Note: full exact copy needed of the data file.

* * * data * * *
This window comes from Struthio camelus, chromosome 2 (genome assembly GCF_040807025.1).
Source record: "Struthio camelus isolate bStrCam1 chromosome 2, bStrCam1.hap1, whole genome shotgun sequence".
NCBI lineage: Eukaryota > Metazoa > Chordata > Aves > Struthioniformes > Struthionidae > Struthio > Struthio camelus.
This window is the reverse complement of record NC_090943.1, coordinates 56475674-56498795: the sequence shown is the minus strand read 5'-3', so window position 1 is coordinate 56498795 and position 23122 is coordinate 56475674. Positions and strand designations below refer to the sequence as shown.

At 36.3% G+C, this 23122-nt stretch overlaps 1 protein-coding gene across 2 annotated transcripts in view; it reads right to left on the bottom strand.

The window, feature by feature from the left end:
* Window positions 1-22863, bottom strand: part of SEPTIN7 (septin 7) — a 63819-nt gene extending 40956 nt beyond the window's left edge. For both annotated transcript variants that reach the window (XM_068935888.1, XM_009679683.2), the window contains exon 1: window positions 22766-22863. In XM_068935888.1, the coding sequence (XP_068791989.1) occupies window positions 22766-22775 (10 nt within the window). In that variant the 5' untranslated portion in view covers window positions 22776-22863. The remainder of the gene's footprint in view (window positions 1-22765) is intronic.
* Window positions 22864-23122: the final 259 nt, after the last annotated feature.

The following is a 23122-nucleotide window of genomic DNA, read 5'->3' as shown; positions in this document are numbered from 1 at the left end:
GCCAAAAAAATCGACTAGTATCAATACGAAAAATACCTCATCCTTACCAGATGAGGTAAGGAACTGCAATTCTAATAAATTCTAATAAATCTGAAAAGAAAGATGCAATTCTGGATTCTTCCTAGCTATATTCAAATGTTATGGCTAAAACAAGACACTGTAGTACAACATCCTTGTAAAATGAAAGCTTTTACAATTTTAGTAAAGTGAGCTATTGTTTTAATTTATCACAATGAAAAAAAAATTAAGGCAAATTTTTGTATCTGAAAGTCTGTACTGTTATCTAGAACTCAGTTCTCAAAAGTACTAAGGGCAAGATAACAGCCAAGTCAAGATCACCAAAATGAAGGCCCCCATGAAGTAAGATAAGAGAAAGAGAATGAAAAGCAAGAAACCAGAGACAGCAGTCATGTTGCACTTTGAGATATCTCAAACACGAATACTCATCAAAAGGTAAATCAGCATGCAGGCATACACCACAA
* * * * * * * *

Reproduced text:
This window comes from Struthio camelus, chromosome 2 (genome assembly GCF_040807025.1).
Source record: "Struthio camelus isolate bStrCam1 chromosome 2, bStrCam1.hap1, whole genome shotgun sequence".
NCBI lineage: Eukaryota > Metazoa > Chordata > Aves > Struthioniformes > Struthionidae > Struthio > Struthio camelus.
This window is the reverse complement of record NC_090943.1, coordinates 56475674-56498795: the sequence shown is the minus strand read 5'-3', so window position 1 is coordinate 56498795 and position 23122 is coordinate 56475674. Positions and strand designations below refer to the sequence as shown.

At 36.3% G+C, this 23122-nt stretch overlaps 1 protein-coding gene across 2 annotated transcripts in view; it reads right to left on the bottom strand.

The window, feature by feature from the left end:
* Window positions 1-22863, bottom strand: part of SEPTIN7 (septin 7) — a 63819-nt gene extending 40956 nt beyond the window's left edge. For both annotated transcript variants that reach the window (XM_068935888.1, XM_009679683.2), the window contains exon 1: window positions 22766-22863. In XM_068935888.1, the coding sequence (XP_068791989.1) occupies window positions 22766-22775 (10 nt within the window). In that variant the 5' untranslated portion in view covers window positions 22776-22863. The remainder of the gene's footprint in view (window positions 1-22765) is intronic.
* Window positions 22864-23122: the final 259 nt, after the last annotated feature.

The following is a 23122-nucleotide window of genomic DNA, read 5'->3' as shown; positions in this document are numbered from 1 at the left end:
GCCAAAAAAATCGACTAGTATCAATACGAAAAATACCTCATCCTTACCAGATGAGGTAAGGAACTGCAATTCTAATAAATTCTAATAAATCTGAAAAGAAAGATGCAATTCTGGATTCTTCCTAGCTATATTCAAATGTTATGGCTAAAACAAGACACTGTAGTACAACATCCTTGTAAAATGAAAGCTTTTACAATTTTAGTAAAGTGAGCTATTGTTTTAATTTATCACAATGAAAAAAAAATTAAGGCAAATTTTTGTATCTGAAAGTCTGTACTGTTATCTAGAACTCAGTTCTCAAAAGTACTAAGGGCAAGATAACAGCCAAGTCAAGATCACCAAAATGAAGGCCCCCATGAAGTAAGATAAGAGAAAGAGAATGAAAAGCAAGAAACCAGAGACAGCAGTCATGTTGCACTTTGAGATATCTCAAACACGAATACTCATCAAAAGGTAAATCAGCATGCAGGCATACACCACAA